The most obvious candidate for the modern militia is the National Guard. While this is an admirable force which does many important things, even it is something different than the militia of old. This is, in large part, the result of the changing nature of conflict. In Anglo-Saxon England, an army consisted almost entirely of village militia (fyrd) members, with a sprinkling of professional housecarls in the king's retinue. That was it. No air support, no supplies, no intelligence service. Maybe a couple stray monks acted as messengers and diplomats, if their services were needed. It was a pretty lean operation. Even in the 19th century, the villager with his musket remained of primary importance.

But the nature of conflict has changed. While the infantryman remains central and essential to warfare, he now has artillery, armor and air support aiding him. He is backed by a massive logistical tail. And behind the logicians stand an army of bureaucrats who file paperwork on benefits, write contracts for equipment and manage massive budgets. Engineers design gizmos of every sort to support the war effort. And then there are those beyond the military and its supporting elements: there are countless intelligence agencies, diplomats, economists and analysts of every strip involved in our nation's national security process. If they could all be tabulated, we would find that not only is the infantryman in the minority, but even the military itself no longer plays the overwhelming role it once did. Thus, joining the National Guard would provide support to one aspect of our nation's security, but only one.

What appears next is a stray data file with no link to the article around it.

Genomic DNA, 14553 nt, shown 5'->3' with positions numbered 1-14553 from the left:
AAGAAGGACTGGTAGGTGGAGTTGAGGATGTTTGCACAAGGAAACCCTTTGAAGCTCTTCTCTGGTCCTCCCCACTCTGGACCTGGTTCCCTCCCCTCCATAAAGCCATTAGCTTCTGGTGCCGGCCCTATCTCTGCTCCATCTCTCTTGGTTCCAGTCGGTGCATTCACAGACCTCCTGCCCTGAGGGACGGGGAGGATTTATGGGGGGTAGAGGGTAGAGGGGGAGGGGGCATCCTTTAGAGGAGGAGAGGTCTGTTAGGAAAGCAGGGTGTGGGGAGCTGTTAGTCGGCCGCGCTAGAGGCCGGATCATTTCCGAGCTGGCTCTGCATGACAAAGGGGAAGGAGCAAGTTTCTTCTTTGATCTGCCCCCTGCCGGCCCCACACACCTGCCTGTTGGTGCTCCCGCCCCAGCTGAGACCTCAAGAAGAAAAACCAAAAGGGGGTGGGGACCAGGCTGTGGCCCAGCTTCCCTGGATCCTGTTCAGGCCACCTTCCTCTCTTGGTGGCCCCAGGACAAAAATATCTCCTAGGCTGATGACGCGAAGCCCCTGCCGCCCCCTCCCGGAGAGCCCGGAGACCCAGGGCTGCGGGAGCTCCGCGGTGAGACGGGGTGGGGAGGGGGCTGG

The second problem with the village militia/National Guard parallel is that today's Guardsmen are really professional - if part time - soldiers. They fight in distant wars, not in the environs of their home. One can argue that the wars in Iraq and Afghanistan are being fought to protect American homes, and perhaps they are, but this is hardly the same as standing within sight of your own property and bodily defending it. Not only is the obvious motivation for fighting lost, but so is a certain advantage. The militiaman knows his home terrain and draws his supplies from his own home and neighbors. Today's Guardsmen, fighting halfway around the world, enjoy no such advantages.

To find the modern parallel to the old republican militia, we must first ask: what threatens my home and family? The answers are many: burglars and muggers, flooding, Chinese cyberattacks, Russian cybercriminals, Islamic terrorists, manipulation of oil prices by foreign powers... The list could go on and one. Suffice it to say, we can identify two qualities of these threats: they are generally unlikely and they are incredibly diverse. And, with few exceptions, there are no militia to meet them. There might be a neighborhood watch I could join or a county emergency volunteer program, but there are no weekend cyberwarriors of which I am aware, nor militias which participate in part time economic warfare. Nor have I seen any signs of an on-call intelligence outfit of citizens-spies.

Where is my village militia?

Perhaps the village militia is gone for good. Perhaps it has become defused over countless volunteer and professional organizations. For now, I shall keep looking. And if you find it, please send me a note.

Today's image depicts a Massachusetts militia muster, c. 1637. The work was done by Don Troiani for the National Guard Heritage Series.

Friday, January 14, 2011

Reviving Languages in the Classroom

In much discourse today, "tradition" looms in our minds as a monolith, imposing and utterly unmovable. But traditions are actually much more fragile than we often think, and even the best-intentioned attempts to preserve them can alter them radically.